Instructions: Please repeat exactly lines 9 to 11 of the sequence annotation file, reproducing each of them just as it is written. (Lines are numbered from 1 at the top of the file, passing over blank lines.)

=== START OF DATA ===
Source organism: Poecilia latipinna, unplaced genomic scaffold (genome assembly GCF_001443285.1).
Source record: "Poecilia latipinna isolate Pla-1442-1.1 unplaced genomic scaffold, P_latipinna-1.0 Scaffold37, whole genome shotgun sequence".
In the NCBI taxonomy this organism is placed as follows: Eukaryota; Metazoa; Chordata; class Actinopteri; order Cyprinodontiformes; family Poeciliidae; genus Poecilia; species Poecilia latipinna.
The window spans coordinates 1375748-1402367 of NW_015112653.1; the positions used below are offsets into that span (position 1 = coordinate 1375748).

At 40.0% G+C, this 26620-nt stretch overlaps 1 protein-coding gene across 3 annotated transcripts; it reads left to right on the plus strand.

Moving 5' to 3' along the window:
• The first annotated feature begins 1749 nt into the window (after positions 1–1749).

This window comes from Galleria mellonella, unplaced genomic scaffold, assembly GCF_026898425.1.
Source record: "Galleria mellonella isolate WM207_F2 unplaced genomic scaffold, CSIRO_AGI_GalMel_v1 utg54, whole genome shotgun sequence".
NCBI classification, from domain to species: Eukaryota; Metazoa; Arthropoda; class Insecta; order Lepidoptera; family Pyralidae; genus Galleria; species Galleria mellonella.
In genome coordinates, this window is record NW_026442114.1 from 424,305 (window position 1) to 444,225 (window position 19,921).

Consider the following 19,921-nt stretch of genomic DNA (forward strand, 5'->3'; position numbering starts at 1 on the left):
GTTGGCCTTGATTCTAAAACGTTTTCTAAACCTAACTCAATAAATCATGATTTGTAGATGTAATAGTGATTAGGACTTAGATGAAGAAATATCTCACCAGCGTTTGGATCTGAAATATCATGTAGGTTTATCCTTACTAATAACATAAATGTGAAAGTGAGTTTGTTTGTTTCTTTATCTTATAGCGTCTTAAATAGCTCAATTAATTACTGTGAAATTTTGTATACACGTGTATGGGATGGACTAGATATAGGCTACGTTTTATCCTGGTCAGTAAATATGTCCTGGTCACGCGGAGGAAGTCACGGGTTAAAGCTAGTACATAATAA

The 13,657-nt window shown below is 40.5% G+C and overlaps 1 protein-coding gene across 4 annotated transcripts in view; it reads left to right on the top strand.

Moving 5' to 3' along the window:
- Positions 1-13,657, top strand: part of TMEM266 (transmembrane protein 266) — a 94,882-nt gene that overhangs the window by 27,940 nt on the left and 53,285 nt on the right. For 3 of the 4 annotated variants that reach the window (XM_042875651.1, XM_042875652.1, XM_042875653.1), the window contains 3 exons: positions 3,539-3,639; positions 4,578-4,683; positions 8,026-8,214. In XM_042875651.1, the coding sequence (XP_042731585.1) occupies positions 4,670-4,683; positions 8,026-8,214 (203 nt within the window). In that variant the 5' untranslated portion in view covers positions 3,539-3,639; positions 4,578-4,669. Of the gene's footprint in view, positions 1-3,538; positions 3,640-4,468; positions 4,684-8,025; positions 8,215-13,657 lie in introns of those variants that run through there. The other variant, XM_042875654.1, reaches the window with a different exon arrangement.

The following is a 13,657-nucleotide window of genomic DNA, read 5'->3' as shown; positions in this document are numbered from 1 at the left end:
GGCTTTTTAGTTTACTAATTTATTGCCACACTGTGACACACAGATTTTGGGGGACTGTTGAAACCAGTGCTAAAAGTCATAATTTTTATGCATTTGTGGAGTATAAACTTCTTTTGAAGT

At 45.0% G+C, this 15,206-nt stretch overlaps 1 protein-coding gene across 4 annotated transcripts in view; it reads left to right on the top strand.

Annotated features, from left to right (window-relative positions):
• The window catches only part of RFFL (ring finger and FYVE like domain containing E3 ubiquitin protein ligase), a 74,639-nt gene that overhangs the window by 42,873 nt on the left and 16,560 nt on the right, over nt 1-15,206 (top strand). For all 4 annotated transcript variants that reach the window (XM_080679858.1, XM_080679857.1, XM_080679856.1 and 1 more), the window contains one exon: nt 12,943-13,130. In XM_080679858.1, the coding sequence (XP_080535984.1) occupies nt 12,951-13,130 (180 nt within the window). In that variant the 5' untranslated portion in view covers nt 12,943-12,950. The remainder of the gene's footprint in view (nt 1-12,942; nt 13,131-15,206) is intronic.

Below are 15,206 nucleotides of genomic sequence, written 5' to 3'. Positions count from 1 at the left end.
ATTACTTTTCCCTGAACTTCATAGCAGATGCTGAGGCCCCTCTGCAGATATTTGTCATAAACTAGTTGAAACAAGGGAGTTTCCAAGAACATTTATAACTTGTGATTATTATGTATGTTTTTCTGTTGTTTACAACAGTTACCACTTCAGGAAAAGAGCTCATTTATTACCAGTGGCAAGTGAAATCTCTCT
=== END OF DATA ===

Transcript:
Source record: "Galleria mellonella isolate WM207_F2 unplaced genomic scaffold, CSIRO_AGI_GalMel_v1 utg54, whole genome shotgun sequence".
NCBI classification, from domain to species: Eukaryota; Metazoa; Arthropoda; class Insecta; order Lepidoptera; family Pyralidae; genus Galleria; species Galleria mellonella.
In genome coordinates, this window is record NW_026442114.1 from 424,305 (window position 1) to 444,225 (window position 19,921).